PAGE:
Asignment arifa-fiscal policy and its importance

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  • 1. University of Sindh Jamshoro Name: Arifa Dars Father’s Name: Sikindar Ali Dars Role No: 2k12/20/HBB Subject: Pakistan Economy Assignment Title: Fiscal Policy and its importance Date: 10/12/2013 Submitted to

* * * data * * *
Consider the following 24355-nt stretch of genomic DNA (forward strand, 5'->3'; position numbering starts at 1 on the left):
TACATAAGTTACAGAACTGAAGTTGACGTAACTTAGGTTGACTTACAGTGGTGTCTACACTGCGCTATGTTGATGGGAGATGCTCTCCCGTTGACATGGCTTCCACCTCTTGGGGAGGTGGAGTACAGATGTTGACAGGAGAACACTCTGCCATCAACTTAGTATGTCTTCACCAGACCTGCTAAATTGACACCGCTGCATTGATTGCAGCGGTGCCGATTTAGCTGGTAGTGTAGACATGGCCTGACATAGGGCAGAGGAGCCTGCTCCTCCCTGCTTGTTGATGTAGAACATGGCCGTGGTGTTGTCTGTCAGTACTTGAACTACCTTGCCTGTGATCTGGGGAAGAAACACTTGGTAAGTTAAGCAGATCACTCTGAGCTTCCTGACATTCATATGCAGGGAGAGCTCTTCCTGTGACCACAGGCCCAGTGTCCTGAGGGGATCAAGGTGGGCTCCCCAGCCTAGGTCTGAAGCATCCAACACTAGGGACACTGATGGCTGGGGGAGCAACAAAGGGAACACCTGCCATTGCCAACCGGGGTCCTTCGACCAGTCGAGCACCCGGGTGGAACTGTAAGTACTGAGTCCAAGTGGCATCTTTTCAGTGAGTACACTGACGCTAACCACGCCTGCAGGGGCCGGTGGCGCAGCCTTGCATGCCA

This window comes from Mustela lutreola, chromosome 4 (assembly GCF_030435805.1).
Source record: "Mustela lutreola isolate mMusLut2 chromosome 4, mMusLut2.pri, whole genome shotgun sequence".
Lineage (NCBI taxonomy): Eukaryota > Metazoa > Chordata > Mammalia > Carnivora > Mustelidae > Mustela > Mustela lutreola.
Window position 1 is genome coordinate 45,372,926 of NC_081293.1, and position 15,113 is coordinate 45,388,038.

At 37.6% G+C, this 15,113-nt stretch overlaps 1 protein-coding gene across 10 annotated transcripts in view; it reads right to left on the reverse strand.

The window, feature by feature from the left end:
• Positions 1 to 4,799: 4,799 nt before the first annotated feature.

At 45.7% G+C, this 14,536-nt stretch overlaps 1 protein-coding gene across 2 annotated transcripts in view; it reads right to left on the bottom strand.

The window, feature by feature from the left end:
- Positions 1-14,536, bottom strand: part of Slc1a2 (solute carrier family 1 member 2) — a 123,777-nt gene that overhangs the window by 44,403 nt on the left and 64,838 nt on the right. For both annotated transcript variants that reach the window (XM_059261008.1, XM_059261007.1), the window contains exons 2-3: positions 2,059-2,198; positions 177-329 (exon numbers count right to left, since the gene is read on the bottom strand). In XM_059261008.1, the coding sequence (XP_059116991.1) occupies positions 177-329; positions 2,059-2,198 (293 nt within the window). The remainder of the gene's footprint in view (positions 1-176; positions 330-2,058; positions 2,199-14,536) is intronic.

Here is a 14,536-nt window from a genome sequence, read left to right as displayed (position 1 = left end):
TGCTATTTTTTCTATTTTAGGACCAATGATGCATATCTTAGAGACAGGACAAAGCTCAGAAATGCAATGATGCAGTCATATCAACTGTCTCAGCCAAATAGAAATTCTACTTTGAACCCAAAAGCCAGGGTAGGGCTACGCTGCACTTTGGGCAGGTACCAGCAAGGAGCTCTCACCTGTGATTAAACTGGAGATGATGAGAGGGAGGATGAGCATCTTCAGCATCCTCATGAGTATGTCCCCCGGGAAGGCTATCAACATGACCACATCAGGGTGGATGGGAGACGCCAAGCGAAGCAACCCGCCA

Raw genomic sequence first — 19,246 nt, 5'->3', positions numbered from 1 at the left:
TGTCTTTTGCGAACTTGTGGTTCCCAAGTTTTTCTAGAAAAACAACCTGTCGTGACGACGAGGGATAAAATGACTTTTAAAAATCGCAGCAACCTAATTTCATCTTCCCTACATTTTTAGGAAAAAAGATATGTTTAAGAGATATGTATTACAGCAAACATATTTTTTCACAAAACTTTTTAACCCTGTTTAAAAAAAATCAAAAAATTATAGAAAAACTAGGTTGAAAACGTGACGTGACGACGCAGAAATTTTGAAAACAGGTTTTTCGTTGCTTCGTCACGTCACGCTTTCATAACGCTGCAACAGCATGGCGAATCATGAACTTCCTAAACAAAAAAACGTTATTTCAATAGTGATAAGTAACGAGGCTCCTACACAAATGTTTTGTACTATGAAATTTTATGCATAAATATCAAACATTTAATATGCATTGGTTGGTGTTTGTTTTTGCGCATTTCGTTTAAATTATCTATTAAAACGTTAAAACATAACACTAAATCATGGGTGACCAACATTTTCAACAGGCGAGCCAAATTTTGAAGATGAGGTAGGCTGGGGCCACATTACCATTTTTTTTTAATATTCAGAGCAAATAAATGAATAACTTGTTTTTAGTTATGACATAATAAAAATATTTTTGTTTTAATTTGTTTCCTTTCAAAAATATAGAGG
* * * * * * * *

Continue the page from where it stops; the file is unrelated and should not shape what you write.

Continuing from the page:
• 2. Respected Sir Vishnu Mal Parmar Fiscal Policy and Its importance Fiscal Policy: Fiscal policy is the use of government spending and taxation to influence the economy. When the government decides on the goods and services it purchases, the transfer payments it distributes, or the taxes it collects, it is engaging in fiscal policy. The primary economic impact of any change in the government budget is felt by particular groups—a tax cut for families with children, for example, raises their disposable income. Discussions of fiscal policy, however, generally focus on the effect of changes in the government budget on the overall economy. Although changes in taxes or spending that are “revenue neutral” may be construed as fiscal policy—and may affect the aggregate level of output by changing the incentives that firms or individuals face—the term “fiscal policy” is usually used to describe the effect on the aggregate economy of the overall levels of spending and taxation, and more particularly, the gap between them. Fiscal policy of Govt. of Pakistan primarily deals with levels and composition of taxation, spending and borrowing by Government. Fiscal policy encompasses several fundamental policy issues, including the proper role and size of the State, role of Government in promoting growth, creating jobs, social development and redistribution of benefits of economic growth, nature and extent of public services and fairness between the present and the future generations. Government's fiscal policy has both micro and macroeconomic objectives. Micro Economic Objectives It includes an improved distribution of income and wealth, equitable access to social services, meeting the basic needs of poor, promoting investment in public goods and enhancing efficiency with which public and private sectors produce goods and services and their responsiveness to the needs of consumers. Macro Economic Objectives It relate to evolution of economy as a whole, national income and output, inflation and balance of payments. Fiscal policy must also ensure that level and structure of taxes promote equality and redistribution and do not interfere unduly in people's investment and consumption decisions.